Weekly Reflection: October 2nd, 2011

Lectionary Text: Exodus 20:1-4, 7-9, 12-20

Literary Unit: Exodus 20:1-17 and 20:18 -21:11

Sub Literary Units: 20:1-6, 7, 8,-11, 12, 13, 14, 15, 16, 17, 18-21, 22-26; 21:1-6, 7-11

Central Message: Where the rubber meets the road/simple expectations.

The children of Israel have now been in the wilderness for some time. The congregation’s faith is a serious issue, but the Lord God decided to take the next major step with His children. Rules to live or die by? This is one of the many questions that could be asked about the Ten Commandments. The Ten Commandments are often referred to as the Law of Moses. However, Moses was merely a reluctant prophet, a mouthpiece for God’s words. This law should really be considered the Law of God.

Verses 1-17 conform to the pattern of ancient Middle Eastern treaties between a king and his vassals or servants. The Great King (the Lord God) presented to His servants, the Israelites, the duties and obligations of the covenant God made with them. The writer of Exodus begins this book by identifying the speaker of the words found as the Lord God, “And God spoke all these words, saying” ( see verse 1). In verse 2, God begins by setting the context of what he is going to say, by reminding the children of Israel, “I am the Lord your God, who brought you out of the land of Egypt, out of the house of slavery.” First, the Great King identified Himself by speaking His name. Then God reminds the children of Israel that they have not progressed too where they are by accident, but by design, God’s design. God reminded the Israelites of His gracious actions on their behalf (see chapters 12-15). In ancient treaties, a king would describe the history of relations between his kingdom and the one being contracted. In this treaty between the Lord God and the Israelites, God described His gracious deliverance of the Israelites from cruel slavery.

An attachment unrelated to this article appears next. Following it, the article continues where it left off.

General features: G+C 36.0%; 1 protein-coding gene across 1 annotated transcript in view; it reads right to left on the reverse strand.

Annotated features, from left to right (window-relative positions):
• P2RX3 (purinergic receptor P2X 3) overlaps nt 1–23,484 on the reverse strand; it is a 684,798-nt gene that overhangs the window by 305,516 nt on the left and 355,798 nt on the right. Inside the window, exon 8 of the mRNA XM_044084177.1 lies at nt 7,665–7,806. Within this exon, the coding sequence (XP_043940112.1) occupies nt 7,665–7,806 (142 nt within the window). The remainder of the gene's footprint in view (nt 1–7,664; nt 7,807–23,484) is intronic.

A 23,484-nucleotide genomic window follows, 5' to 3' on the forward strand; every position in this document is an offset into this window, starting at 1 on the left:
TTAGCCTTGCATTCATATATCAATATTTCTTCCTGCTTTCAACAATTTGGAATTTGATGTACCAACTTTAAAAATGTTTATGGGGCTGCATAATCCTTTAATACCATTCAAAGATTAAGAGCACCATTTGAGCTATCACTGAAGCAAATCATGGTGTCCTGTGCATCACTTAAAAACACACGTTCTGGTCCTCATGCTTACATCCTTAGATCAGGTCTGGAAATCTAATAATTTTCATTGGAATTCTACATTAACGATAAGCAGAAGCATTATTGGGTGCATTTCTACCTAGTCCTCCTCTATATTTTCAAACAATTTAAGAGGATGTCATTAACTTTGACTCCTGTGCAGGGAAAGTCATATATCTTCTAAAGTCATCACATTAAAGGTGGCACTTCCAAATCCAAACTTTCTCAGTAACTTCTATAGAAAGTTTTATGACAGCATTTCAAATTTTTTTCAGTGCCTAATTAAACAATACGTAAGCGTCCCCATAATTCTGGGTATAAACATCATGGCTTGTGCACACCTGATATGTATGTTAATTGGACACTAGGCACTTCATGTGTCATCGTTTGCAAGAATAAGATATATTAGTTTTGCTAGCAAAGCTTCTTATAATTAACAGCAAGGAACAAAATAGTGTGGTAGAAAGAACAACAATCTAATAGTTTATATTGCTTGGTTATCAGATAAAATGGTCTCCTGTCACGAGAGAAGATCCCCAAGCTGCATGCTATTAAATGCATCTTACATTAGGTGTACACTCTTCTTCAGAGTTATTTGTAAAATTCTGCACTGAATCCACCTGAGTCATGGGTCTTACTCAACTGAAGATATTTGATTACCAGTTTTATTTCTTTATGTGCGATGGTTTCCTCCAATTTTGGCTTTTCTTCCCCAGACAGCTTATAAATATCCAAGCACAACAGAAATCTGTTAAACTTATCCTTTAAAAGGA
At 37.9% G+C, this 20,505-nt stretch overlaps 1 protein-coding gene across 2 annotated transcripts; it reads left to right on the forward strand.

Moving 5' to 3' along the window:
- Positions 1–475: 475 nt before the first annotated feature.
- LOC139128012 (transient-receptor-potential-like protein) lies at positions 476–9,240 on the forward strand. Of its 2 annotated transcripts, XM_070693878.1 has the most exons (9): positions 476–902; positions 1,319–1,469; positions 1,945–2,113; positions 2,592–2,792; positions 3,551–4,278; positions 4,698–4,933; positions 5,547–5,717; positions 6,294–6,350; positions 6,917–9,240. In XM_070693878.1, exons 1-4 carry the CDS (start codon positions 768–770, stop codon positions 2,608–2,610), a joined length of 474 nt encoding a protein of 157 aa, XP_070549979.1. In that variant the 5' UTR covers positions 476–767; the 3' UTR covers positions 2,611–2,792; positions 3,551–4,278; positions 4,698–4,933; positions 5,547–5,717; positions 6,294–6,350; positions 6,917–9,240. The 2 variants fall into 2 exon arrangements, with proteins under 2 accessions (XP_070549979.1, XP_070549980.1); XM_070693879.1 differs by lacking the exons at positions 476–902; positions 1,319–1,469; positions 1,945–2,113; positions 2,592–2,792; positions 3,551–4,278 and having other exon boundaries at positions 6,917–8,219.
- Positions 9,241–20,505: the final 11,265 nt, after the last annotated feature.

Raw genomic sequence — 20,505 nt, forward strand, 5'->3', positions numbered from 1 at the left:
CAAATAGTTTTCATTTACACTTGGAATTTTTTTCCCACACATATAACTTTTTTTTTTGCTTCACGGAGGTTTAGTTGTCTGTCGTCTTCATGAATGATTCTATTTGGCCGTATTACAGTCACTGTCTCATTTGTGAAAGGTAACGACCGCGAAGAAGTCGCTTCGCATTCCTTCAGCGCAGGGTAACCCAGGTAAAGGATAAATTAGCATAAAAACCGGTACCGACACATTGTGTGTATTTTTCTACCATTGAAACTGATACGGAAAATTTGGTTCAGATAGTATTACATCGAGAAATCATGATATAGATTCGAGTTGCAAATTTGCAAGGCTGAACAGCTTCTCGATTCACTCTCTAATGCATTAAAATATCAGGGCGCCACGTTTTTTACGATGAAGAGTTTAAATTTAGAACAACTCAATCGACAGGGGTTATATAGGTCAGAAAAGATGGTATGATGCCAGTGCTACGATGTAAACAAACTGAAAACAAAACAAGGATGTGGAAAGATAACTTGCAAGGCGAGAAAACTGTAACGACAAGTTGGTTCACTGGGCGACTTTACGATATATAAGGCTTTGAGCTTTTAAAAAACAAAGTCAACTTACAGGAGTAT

In verse 3 comes a line that can be viewed as throwing down the gauntlet, “You shall have no other Gods before me.” God’s point here to the Israelites is clear and concise. God was not to be viewed by Israel as one God among many not as the best of the gods. God was and is the only living God. God and God alone were to be worshiped, obeyed, and adored by the Israelites. This was God’s message to God’s children then and this is still God’s expectation of his modern day children. Some biblical scholars believe that the concept of monotheism was introduced in this encounter between God and the nation of Israel. Although some critical scholars believe that is was not until the time of Amos (eighth century B.C.) that the true monotheism (the belief in one God) was achieved. But the witness of the Bible is very different than this critical approach. The biblical story has the belief in one God as the true faith from the beginning of Israel’s history as a nation.

Verse 4 is of critical importance because people in the ancient world produced many kinds of idols, images, and other substitutes for God. The Israelites were forbidden to do this from the beginning. They could not make anything that would detract from the exclusive worship of the living God. This of course was not a prohibition of fashioning images as an injunction against every kind of art.